Dan Pink summarizes motivation as based on purpose, efficacy, and agency. If we believe in a reason for doing things, are capable of making progress towards those goals, and have the control over our own destiny needed for making progress, then we feel motivated.
In a recent survey, psychology Clay Routledge found that 63% of Americans "agree or strongly agree that they have the power to live a meaningful life." This is wonderful news, as living a meaningful life is essential to happiness and well-being. But sadly, young people are much less likely to feel this way,
Fewer than 40% of people between 18 and 24 years of age agree or strongly agree they have the power to live a meaningful life.
The fact that young people are so discouraged does not bode well for the future.
Religion provides meaning for many adults. But there has been a dramatic decline in religious belief and attendance in recent decades.
A recent Gallup poll notes that for the first time in history U.S. church membership fell below a majority, largely because younger generations were less likely to belong,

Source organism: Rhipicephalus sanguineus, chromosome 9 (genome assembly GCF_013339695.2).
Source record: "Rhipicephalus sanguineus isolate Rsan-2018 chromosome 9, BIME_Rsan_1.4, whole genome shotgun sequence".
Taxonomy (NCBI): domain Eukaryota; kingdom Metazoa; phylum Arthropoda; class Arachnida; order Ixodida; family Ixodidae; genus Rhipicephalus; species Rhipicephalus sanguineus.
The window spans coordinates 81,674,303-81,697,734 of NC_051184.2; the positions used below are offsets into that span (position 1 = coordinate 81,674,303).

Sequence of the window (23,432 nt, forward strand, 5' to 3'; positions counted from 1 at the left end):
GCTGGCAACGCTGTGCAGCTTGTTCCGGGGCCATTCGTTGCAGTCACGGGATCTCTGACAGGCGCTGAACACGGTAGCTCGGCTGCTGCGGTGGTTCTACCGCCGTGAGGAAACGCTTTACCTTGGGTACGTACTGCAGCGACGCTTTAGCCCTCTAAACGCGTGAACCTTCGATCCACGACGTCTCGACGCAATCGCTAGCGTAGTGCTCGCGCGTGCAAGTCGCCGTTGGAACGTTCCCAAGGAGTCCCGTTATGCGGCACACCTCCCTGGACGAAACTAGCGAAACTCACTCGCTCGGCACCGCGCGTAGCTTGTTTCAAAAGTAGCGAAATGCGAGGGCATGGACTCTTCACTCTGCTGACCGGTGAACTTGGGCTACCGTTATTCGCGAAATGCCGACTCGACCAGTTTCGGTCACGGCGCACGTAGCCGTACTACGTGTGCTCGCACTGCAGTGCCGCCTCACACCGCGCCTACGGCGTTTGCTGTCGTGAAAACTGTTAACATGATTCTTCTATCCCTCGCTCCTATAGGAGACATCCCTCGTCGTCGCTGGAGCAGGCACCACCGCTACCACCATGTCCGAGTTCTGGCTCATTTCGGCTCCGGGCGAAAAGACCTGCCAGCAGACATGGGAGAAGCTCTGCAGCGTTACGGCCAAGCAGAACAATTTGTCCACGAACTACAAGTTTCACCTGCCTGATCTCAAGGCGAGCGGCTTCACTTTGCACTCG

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The decline in church membership, then, appears largely tied to population change, with those in older generations who were likely to be church members being replaced in the U.S. adult population with people in younger generations who are less likely to belong. The change has become increasingly apparent in recent decades because millennials and Gen Z are further apart from traditionalists in their church membership rates (about 30 points lower) than baby boomers and Generation X are (eight and 16 points, respectively). Also, each year the younger generations are making up an increasingly larger part of the entire U.S. adult population.
As a secular intellectual seeing a rise in secularism, it seems obvious that we need more effective institutions for developing purpose, efficacy, and agency among more secular younger generations.
How do we do so?
Certainly many people find the notion of improving the human condition inspiring and motivating. But if the only path forward consists of activism and political action, then it is easy to become discouraged. Electoral politics in most nations consists of partisan hatreds leading to gridlock, with special interests winning while effective solutions to serious human problems rarely being achieved. My interpretation of the fact that only 40% of people between 18 and 24 believing that they have the power to lead a meaningful life is due to the fact that most are secular progressives who despair of governments solving problems.
What if they are correct, that governments are unlikely to solve problems? Should we all despair?
In subsequent posts, I'll outline a path for moving forward that is aligned with purpose, efficacy, and agency - and with a minimal dependence on governments doing the right thing.